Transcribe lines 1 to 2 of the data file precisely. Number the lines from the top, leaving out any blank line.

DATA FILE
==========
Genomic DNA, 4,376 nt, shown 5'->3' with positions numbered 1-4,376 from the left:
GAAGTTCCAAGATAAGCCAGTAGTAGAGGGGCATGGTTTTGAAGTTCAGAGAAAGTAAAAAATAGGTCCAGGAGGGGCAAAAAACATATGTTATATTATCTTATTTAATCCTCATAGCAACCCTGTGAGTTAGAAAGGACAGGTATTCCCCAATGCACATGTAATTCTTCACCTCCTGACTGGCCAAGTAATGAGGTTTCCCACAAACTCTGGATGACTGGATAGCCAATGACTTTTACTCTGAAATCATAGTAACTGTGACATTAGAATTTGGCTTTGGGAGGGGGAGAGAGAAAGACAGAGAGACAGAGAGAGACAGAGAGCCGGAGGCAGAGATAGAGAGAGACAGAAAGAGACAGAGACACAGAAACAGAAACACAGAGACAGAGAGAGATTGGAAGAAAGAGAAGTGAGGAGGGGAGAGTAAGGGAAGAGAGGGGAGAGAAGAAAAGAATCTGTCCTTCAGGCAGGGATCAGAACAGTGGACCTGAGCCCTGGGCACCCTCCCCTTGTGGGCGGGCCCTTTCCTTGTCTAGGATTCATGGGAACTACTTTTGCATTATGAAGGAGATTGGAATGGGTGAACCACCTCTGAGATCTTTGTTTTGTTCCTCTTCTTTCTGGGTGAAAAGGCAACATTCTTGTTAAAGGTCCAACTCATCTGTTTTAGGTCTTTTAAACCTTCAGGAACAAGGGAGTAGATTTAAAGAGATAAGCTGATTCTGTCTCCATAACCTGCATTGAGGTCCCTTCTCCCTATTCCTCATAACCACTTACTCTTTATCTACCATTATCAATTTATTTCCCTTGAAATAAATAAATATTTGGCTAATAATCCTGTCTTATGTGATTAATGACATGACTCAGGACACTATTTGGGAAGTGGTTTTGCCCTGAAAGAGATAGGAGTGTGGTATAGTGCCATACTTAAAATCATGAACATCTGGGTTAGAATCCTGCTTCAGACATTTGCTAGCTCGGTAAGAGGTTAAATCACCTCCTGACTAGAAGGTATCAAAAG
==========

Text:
Genomic DNA, 4,376 nt, shown 5'->3' with positions numbered 1-4,376 from the left:
GAAGTTCCAAGATAAGCCAGTAGTAGAGGGGCATGGTTTTGAAGTTCAGAGAAAGTAAAAAATAGGTCCAGGAGGGGCAAAAAACATATGTTATATTATCTTATTTAATCCTCATAGCAACCCTGTGAGTTAGAAAGGACAGGTATTCCCCAATGCACATGTAATTCTTCACCTCCTGACTGGCCAAGTAATGAGGTTTCCCACAAACTCTGGATGACTGGATAGCCAATGACTTTTACTCTGAAATCATAGTAACTGTGACATTAGAATTTGGCTTTGGGAGGGGGAGAGAGAAAGACAGAGAGACAGAGAGAGACAGAGAGCCGGAGGCAGAGATAGAGAGAGACAGAAAGAGACAGAGACACAGAAACAGAAACACAGAGACAGAGAGAGATTGGAAGAAAGAGAAGTGAGGAGGGGAGAGTAAGGGAAGAGAGGGGAGAGAAGAAAAGAATCTGTCCTTCAGGCAGGGATCAGAACAGTGGACCTGAGCCCTGGGCACCCTCCCCTTGTGGGCGGGCCCTTTCCTTGTCTAGGATTCATGGGAACTACTTTTGCATTATGAAGGAGATTGGAATGGGTGAACCACCTCTGAGATCTTTGTTTTGTTCCTCTTCTTTCTGGGTGAAAAGGCAACATTCTTGTTAAAGGTCCAACTCATCTGTTTTAGGTCTTTTAAACCTTCAGGAACAAGGGAGTAGATTTAAAGAGATAAGCTGATTCTGTCTCCATAACCTGCATTGAGGTCCCTTCTCCCTATTCCTCATAACCACTTACTCTTTATCTACCATTATCAATTTATTTCCCTTGAAATAAATAAATATTTGGCTAATAATCCTGTCTTATGTGATTAATGACATGACTCAGGACACTATTTGGGAAGTGGTTTTGCCCTGAAAGAGATAGGAGTGTGGTATAGTGCCATACTTAAAATCATGAACATCTGGGTTAGAATCCTGCTTCAGACATTTGCTAGCTCGGTAAGAGGTTAAATCACCTCCTGACTAGAAGGTATCAAAAG